Monday, March 2, 2015

HHS to IOM: New Clinical Diagnostic Criteria for ME/CFS Not Necessary

On February 10, the Institute of Medicine (IOM) released a report,  Beyond Myalgic Encephalomyelitis/Chronic Fatigue Syndrome: Redefining an Illness,  in response to a request from the U.S. Department of Health & Human Services (HHS). But was the report truly responsive to the request?

Specifically, HHS’ task order (aka charge) asked the IOM to:

  • Conduct a study to identify the evidence for various diagnostic clinical criteria of ME/CFS using a process with stakeholder input, including practicing clinicians and patients; 
  • Develop evidence-based clinical diagnostic criteria for ME/CFS for use by clinicians, using a consensus-building methodology; 
  • Recommend whether new terminology for ME/CFS should be adopted; 
  • Develop an outreach strategy to disseminate the definition nationwide to health professionals. (IOM, 2015, p. 14)

However, this was not the only information the IOM committee received regarding its task.  During the committee’s first public meeting, Deputy Assistant Secretary for Health, Dr. Nancy Lee (representing the study’s sponsors), briefed the committee in more detail. (Lee, Background and Charge to the Committee, IOM video, January 31, 2014.)

Specifically, she noted “for the purposes of this study, HHS uses “ME/CFS” to refer to conditions that include Myalgic Encephalomyelitis [ME], Chronic Fatigue Syndrome [CFS], Chronic Fatigue and Immune Dysfunction Syndrome, Neuro-Endocrine Immune Disorders, as well as other terminologies. These may be distinct disease entities, part of a spectrum, or a similar phenotypic response to a variety of external and internal assaults on the individual.”  (Lee video, 1:52-2:23) (emphasis added).

According to Dr. Lee, “the Committee may well decide that different criteria are needed for different disease entities that fall under the broad umbrella of ME/CFS.  This could help health care providers distinguish between these different conditions,” (5:40) adding that “[notably, there is a debate whether ME and CFS are distinct entities or different names for the same or similar syndromes.” (5:54).

In response to a question from one of the IOM panelists, Dr. Lee stated that the committee could recommend the use of existing definitions rather than come up with a new one. (14:00-15:05) This relates to the second stated task, “Develop evidence-based clinical diagnostic criteria for ME/CFS for use by clinicians, using a consensus-building methodology”.  In other words, the committee was under no obligation to create new diagnostic criteria.

So why weren’t ME and CFS separated?

Despite this briefing, the committee abandoned ME and instead chose to focus on the chimera of ME/CFS with little rationale. Note there is no disease or syndrome associated with the nomenclature, ME/CFS.  Whatever meaning is ascribed to ME/CFS is imposed on it by the reader and therefore varies tremendously.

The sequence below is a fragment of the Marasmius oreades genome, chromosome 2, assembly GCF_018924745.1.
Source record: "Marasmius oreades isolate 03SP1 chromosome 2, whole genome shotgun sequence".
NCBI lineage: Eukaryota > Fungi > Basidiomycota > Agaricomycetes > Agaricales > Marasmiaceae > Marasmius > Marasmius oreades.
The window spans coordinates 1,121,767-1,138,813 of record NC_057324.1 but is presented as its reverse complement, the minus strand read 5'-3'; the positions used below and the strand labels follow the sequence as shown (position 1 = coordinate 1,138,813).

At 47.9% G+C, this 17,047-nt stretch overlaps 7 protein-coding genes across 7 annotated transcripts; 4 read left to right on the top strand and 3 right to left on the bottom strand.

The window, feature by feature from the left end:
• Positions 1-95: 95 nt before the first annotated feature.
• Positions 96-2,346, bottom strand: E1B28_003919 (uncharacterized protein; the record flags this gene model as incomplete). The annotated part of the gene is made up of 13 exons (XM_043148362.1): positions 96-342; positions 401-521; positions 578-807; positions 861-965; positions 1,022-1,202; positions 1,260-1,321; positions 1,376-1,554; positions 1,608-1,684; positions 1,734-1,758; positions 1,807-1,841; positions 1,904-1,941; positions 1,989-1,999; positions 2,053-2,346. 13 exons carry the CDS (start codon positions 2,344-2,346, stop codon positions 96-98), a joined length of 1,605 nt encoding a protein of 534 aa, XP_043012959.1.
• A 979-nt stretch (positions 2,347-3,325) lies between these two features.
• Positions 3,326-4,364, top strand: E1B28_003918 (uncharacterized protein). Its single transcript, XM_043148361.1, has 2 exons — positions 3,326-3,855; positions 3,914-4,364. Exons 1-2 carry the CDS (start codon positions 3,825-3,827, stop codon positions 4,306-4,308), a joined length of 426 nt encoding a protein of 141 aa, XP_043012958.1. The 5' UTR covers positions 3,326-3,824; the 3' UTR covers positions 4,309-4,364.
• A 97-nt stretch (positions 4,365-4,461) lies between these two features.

The report gives short shrift to the history of ME and CFS (pp. 23-25).   The importance of the Lake Tahoe, Nevada and Lyndonville, NY outbreaks in the mid-1980s and how they were greeted by the Centers of Disease Control (CDC) and the National Institutes of Health (NIH) are only touched on.  The significance of the CDC’s cursory investigation of the Lake Tahoe outbreak (considered by experts an ME outbreak) and the subsequent critical disappearance of ME via the 1988 Holmes criteria for CFS is marginalized in the report. 

There is a rather odd citation to a 1991 publication by Stephen Straus, lead investigator of CFS at the NIH at the time (p. 24; Straus, 1991).  Straus, who essentially controlled CFS research at NIH, is on record stating “this syndrome...reflects an excessive risk for educated adult white women...[with] histories of unachievable ambition, poor coping skills, and somatic complaints” (Strauss, 1988) and  “[t]hese patients are cerebral people who spend a lot of time considering their symptomatology.” (Hales, 1987).  Once he dismissed EBV as a causal agent and his small treatment study using Acyclovir did not prove fruitful, Straus, while subsuming historic ME into CFS, increasingly spoke and wrote of CFS as a psychological disease, an attitude that remains highly prevalent at NIH to this day.

Surprisingly, despite this well-known history (which is not addressed in the report) there is a reference to “the relatively limited research efforts to study ME” (p. 24). It would have helped if the committee had mentioned the 1992 investigation of the Lake Tahoe cohort  by non-governmental researchers in this part of the report. (Buchwald et al., 1992).  As referenced on p. 132 in the section dealing with infections and ME/CFS, this Harvard-led research team found abnormal MRI brain scans, significant alterations in white blood cells counts and functioning, and signs of active infection with a recently discovered pathogen, HHV-6a. The illness was recognized as a chronic, immunologically mediated inflammatory process of the central nervous system.  This contradicted the CDC’s studies on the same cohort.

The committee also failed to take into account how the NIH climate affected the research produced once CFS was coined and defined (and redefined via the 1994 Fukuda criteria).  Funding opportunities were rare, small, and geared toward psycho-social research and the grant review panels tended to be made up of individuals biased against biomedical (especially immune or infection related) proposals.  This resulted in the starvation of promising research and a rise in research on fatigue, co-morbid conditions, psychology, and general pain.